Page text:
Winston Sims mentioned a hydrogeologic study on the feeding of town spring and an important aquifer, that the spring is not just a single source, and wondered if the board has considered this and was aware of the study. Following additional discussion of the exact location of the spring and the more than 10 acres of undeveloped land surrounding it, members did not feel the proposal poses a risk. Pamela Worden and Kathy Bollerud asked additional questions expressing concern about additional development near the aquifer and which town body is responsible for protecting the Spring. PB members pointed to the Master Plan and their responsibility to help address the protection of clean water should that be a priority voiced by the town, but that the board could merely advise. Ultimately the Select Board, as owner of the property on which the spring sits, and the town would need to vote on any specific initiative to protect the spring itself. An additional comment was made that a condition was placed about no clearing on an earlier subdivision, and it was confirmed that this was because of the spring.
As there were no additional questions, Ryan Stone closed the public hearing. Courtney Cox then moved to approve the subdivision application as submitted. Ned Hulbert seconded. The vote was 5-0 in favor. A Notice of Decision will be forthcoming from the PB, after which signed plats will go to the Cheshire County Registry of Deeds. The Cucchis submitted the payment balance for application fees and noticing.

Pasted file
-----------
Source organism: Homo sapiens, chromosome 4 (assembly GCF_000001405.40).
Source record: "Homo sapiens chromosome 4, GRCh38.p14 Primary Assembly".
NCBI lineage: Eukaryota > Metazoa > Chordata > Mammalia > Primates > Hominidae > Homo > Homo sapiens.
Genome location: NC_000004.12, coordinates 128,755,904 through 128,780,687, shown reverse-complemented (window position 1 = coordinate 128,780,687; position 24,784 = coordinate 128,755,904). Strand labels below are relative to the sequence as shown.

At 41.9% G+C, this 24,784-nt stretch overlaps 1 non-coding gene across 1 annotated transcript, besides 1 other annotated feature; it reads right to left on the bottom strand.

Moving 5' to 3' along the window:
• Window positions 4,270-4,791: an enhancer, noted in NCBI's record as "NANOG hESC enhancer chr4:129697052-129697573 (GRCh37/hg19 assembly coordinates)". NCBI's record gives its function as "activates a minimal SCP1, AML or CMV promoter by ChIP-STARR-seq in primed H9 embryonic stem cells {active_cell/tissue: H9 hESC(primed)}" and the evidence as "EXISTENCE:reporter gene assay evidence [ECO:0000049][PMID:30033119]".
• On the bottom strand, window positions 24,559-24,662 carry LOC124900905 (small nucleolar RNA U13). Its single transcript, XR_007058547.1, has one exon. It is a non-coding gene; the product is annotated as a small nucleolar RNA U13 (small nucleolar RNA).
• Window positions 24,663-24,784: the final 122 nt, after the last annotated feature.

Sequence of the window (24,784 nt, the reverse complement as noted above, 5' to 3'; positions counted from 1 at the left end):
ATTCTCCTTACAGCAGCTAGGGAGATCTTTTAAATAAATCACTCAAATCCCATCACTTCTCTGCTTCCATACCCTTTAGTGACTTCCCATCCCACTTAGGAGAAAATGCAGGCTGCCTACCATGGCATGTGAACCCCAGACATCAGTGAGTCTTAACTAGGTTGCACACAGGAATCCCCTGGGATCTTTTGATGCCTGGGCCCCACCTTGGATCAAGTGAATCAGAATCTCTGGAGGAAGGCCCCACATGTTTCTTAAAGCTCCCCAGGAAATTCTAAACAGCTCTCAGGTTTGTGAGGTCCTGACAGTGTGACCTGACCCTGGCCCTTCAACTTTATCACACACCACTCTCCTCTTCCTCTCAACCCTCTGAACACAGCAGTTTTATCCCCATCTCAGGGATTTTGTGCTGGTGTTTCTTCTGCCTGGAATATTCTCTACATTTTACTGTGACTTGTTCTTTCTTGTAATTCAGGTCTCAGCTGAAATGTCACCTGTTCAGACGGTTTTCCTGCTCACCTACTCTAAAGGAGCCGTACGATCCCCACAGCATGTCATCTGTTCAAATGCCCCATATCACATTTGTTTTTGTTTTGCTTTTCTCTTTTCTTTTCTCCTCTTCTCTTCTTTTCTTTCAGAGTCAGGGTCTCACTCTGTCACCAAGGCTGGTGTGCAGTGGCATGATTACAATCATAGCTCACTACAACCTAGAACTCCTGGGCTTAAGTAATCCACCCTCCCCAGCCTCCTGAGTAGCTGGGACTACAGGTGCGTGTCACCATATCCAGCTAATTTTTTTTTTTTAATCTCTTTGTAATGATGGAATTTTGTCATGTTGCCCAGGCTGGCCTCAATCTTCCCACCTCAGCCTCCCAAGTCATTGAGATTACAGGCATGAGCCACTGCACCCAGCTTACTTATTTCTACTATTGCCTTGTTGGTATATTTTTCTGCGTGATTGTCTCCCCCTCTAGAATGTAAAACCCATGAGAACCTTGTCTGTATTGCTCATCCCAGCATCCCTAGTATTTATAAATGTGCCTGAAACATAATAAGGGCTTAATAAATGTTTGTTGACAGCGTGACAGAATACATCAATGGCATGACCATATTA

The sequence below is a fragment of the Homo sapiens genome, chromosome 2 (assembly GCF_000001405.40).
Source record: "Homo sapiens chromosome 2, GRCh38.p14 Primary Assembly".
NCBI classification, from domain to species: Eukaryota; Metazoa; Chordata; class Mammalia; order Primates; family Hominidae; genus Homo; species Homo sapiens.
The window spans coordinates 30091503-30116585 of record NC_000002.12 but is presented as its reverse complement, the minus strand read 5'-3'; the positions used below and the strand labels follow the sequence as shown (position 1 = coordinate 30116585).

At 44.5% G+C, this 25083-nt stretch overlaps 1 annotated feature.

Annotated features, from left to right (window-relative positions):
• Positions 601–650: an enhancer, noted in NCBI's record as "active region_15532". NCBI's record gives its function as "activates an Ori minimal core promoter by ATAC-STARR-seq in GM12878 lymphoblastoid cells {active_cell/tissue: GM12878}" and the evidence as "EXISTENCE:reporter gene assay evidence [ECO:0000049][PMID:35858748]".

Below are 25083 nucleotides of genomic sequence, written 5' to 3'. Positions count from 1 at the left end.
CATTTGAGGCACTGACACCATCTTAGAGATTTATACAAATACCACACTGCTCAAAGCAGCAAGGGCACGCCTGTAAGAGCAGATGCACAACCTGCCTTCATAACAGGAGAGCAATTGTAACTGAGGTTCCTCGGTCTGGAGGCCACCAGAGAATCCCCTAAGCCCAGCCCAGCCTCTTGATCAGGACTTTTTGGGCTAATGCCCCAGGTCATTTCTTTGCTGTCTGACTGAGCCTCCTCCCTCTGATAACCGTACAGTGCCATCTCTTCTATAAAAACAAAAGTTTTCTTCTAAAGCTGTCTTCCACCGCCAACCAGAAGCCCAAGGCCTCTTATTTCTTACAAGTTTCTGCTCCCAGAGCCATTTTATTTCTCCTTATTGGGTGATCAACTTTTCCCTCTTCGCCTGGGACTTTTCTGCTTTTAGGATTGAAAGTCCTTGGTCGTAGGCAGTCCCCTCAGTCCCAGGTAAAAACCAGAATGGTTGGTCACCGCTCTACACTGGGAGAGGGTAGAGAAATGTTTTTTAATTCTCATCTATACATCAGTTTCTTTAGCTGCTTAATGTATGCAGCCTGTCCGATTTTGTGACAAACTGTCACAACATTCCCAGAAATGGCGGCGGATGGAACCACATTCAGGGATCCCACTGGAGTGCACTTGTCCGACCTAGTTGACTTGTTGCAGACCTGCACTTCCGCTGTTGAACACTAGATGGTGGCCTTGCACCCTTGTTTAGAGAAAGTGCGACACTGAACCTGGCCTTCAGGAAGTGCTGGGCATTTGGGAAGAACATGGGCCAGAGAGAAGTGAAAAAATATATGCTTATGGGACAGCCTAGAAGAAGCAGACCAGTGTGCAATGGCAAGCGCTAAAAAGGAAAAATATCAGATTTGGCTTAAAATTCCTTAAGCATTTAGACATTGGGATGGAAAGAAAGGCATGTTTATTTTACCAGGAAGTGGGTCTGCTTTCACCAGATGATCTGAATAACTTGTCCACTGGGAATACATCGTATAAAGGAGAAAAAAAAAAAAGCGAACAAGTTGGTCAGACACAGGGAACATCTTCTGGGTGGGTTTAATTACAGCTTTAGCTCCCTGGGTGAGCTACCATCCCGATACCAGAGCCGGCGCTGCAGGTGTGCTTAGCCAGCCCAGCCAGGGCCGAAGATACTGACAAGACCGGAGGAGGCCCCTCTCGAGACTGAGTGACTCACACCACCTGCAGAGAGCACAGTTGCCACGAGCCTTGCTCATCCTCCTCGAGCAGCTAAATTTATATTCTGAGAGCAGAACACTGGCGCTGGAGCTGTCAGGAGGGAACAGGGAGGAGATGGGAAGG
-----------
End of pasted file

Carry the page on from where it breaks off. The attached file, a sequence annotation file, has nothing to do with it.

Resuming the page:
The PB then continued with the following matters:

Community Power
     Ned Hulbert discussed a new initiative underway to permit Community Power aggregation. Clean Energy NH is leading the way to promote this concept in the Monadnock Region, whereby municipally controlled power companies, which can buy their own power, (transmission cost is separated from the energy supplier cost could be formed. Mr. Hulbert will attend a meeting in Concord on the subject. Mr. Hulbert noted that in California, 40% of the state is covered by community power entities, allowing for more local control and reduced use. Hanover and Lebanon are working on doing this in the next two years. Erin Hammerstedt requested that Mr. Hulbert ask how this would work with power generators, whether solar or hydro. Mr. Maneval noted another bill in the legislature that would allow regional approaches, this for Broadband, SB 386.

With no further business, members moved to adjourn at 9:25 pm.